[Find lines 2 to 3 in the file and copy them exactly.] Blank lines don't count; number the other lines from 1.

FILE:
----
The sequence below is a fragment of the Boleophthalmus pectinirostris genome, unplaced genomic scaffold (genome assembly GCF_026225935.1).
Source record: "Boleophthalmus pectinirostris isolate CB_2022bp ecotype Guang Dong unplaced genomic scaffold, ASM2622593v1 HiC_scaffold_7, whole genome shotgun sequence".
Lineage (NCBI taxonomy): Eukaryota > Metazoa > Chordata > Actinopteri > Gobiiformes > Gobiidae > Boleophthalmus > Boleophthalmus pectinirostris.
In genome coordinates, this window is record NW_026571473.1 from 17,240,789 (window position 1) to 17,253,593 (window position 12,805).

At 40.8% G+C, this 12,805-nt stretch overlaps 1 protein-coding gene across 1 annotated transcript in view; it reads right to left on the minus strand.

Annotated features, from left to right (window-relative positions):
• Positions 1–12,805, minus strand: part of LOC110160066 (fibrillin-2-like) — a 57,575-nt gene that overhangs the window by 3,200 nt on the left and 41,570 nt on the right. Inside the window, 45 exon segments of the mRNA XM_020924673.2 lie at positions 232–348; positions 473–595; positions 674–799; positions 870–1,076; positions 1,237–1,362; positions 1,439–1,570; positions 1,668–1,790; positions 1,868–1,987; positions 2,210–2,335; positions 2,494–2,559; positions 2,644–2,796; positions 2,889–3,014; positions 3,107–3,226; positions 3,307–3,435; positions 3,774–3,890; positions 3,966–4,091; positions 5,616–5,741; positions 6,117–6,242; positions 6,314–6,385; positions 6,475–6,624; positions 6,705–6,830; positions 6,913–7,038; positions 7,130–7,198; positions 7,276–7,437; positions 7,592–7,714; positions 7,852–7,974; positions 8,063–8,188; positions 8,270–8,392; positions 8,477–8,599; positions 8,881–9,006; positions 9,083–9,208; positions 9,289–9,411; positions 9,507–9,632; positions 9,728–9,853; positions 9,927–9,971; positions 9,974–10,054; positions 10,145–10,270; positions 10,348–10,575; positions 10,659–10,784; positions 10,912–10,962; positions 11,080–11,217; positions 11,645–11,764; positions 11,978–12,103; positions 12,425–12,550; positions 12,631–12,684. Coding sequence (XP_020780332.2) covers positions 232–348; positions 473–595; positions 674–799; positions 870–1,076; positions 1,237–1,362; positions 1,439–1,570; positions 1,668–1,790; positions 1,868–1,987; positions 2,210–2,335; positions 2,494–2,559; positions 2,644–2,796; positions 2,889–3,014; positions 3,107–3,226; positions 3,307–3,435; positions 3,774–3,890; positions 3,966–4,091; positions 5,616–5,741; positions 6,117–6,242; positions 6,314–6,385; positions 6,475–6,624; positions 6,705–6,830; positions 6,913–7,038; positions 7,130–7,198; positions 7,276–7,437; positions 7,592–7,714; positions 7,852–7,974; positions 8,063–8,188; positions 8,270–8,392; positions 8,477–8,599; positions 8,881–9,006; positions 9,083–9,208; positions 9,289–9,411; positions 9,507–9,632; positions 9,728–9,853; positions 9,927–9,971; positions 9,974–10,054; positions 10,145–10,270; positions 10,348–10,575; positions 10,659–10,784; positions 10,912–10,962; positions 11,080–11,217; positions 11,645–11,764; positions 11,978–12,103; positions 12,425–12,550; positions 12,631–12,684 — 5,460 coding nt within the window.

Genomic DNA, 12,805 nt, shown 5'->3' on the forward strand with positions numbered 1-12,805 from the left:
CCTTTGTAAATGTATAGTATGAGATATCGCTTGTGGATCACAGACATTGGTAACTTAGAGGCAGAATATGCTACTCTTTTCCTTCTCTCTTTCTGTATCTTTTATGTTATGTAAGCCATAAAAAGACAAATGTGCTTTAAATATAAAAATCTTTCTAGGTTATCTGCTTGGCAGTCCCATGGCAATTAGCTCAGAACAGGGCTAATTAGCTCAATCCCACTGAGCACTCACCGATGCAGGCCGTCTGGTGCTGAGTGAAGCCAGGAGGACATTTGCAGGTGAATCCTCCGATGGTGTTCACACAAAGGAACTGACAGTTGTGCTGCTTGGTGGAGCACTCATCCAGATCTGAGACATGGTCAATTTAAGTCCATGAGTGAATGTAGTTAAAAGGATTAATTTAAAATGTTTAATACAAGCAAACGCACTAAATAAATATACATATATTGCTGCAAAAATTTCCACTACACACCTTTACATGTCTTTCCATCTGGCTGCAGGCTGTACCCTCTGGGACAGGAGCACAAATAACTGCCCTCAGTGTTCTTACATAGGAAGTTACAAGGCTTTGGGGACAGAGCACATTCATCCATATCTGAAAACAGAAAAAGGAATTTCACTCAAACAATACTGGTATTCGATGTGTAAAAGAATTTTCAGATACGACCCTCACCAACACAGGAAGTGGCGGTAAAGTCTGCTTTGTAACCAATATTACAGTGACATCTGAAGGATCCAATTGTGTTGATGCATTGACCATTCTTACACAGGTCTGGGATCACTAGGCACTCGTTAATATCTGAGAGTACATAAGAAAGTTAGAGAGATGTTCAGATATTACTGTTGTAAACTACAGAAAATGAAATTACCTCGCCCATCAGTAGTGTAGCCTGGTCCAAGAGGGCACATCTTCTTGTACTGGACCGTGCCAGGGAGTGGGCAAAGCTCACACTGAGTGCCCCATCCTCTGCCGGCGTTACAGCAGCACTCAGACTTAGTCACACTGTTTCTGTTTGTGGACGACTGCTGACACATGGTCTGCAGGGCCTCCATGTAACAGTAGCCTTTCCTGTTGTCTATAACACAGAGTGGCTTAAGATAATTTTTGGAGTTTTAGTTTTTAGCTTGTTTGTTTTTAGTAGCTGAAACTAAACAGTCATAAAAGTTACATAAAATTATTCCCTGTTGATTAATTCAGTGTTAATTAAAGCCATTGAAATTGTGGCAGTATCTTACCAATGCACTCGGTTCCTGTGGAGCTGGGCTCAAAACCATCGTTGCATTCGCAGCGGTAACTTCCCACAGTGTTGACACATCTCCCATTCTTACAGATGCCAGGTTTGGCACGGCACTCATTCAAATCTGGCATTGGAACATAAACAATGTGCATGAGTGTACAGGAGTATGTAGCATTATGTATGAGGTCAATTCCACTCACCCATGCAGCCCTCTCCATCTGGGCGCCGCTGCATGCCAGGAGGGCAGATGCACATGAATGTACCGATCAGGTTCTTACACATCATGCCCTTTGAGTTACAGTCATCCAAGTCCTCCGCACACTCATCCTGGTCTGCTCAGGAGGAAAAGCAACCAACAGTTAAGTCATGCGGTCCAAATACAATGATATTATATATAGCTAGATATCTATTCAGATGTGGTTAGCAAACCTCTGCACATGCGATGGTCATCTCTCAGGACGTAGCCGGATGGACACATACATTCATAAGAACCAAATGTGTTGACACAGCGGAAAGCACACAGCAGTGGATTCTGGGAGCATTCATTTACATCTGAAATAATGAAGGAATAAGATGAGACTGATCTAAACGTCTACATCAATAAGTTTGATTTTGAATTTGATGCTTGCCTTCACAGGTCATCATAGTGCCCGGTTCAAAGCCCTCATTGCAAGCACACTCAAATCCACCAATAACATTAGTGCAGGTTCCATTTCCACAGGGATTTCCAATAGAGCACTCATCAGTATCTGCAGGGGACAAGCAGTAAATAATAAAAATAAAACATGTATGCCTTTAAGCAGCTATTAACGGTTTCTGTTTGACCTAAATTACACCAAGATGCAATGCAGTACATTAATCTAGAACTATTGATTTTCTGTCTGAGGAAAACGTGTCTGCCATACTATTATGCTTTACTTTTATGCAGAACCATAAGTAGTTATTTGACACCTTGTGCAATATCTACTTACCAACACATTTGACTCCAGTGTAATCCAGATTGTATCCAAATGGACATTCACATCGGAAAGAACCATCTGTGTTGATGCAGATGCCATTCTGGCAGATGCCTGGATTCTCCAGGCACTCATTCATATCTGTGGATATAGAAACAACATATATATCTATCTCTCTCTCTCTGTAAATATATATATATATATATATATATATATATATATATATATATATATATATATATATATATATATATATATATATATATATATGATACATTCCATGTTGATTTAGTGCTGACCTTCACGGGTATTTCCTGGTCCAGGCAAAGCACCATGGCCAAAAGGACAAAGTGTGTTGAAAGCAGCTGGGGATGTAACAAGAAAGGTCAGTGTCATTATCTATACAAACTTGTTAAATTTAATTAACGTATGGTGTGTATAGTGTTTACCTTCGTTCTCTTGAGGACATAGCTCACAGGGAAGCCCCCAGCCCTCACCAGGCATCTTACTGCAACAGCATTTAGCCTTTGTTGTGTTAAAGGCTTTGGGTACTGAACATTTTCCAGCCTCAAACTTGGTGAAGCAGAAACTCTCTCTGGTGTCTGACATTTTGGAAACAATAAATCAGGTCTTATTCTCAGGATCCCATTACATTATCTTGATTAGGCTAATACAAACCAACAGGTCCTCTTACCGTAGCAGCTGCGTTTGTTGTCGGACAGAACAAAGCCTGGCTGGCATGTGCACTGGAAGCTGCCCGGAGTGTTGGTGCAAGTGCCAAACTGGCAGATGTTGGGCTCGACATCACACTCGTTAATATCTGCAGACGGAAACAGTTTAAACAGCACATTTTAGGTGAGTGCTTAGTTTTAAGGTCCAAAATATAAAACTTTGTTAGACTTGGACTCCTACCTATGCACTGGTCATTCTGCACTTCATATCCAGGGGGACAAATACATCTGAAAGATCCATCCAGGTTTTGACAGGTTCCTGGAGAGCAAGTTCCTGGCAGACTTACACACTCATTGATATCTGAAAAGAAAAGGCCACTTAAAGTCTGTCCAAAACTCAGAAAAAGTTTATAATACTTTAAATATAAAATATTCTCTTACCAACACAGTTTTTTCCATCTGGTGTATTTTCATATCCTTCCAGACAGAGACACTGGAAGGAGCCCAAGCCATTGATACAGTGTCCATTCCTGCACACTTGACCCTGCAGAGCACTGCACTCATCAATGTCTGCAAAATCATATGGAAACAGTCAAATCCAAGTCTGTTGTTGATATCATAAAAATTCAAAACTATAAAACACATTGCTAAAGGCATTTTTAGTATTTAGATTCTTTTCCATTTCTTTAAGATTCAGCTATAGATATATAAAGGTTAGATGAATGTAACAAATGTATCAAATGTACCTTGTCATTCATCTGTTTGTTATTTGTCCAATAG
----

Source record: "Boleophthalmus pectinirostris isolate CB_2022bp ecotype Guang Dong unplaced genomic scaffold, ASM2622593v1 HiC_scaffold_7, whole genome shotgun sequence".
Lineage (NCBI taxonomy): Eukaryota > Metazoa > Chordata > Actinopteri > Gobiiformes > Gobiidae > Boleophthalmus > Boleophthalmus pectinirostris.